Okedina v Chikale UKEAT/0152/17/RN; UKEAT/0153/17/RN
Appeal against a ruling that the Claimant's contract of employment was not tainted by illegality and therefore she could bring claims against her employer. Appeal dismissed.
The Claimant was employed by the Respondent in Malawi to look after her parents. They both then came to the UK and the Claimant continued to work directly as a domestic worker for the Respondent. However, the Claimant's immigration status meant that after six months it was in breach of Immigration Rules for her to continue working. She was dismissed and brought claims against the Respondent, the Respondent arguing that as the contract of employment was tainted by illegality the Claimant was not entitled to bring the claims. The ET disagreed, finding that this was a case falling within the third category identified in Hall v Woolston Hall Leisure Ltd  ICR 99 CA and the Claimant had not knowingly participated in the illegal performance of her contract. The Respondent appealed.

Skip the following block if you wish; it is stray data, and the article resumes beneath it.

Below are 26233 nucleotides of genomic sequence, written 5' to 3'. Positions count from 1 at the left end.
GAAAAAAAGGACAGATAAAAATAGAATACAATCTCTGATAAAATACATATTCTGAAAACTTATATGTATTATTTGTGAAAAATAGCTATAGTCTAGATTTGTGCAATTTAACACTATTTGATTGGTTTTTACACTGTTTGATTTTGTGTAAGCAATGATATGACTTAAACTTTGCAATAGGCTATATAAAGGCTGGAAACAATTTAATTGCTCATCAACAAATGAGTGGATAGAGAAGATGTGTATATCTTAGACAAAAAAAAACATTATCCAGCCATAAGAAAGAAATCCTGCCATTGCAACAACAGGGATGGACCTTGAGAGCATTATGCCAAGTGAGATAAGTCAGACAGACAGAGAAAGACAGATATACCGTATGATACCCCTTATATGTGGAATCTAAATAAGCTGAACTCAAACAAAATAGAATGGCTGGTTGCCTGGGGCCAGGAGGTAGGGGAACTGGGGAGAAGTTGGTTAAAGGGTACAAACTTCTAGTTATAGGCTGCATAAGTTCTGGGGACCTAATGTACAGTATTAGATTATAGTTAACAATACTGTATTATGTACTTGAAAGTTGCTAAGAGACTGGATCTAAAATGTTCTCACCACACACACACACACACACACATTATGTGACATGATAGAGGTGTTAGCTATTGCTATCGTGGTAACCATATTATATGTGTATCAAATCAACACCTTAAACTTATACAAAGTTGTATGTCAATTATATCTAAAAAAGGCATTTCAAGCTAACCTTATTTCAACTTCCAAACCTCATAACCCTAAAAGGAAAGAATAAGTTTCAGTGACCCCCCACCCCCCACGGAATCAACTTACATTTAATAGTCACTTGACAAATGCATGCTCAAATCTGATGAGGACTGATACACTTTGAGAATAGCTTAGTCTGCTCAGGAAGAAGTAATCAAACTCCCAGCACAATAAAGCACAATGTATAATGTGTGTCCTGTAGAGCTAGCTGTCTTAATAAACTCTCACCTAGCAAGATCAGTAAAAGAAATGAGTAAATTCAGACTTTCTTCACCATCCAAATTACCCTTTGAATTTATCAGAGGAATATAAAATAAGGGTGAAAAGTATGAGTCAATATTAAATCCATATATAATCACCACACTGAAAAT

The EAT dismissed the appeal. The ET had not erred in its approach to illegality in this case. If the contract of employment was that entered into in Malawi, there could be no suggestion that it had been illegal at inception. Even if the parties had entered into a new contract upon the Claimant's coming to the UK in 2013, the written terms made clear that too was not illegal at inception: the Claimant's employment being terminable on six weeks' notice and thus, on its face, giving rise to no breach of the immigration provisions at the outset. In any event, the immigration provisions relied on by the Respondent did not explicitly or implicitly prohibit the Claimant's contract of employment.
Published: 17/01/2018 09:59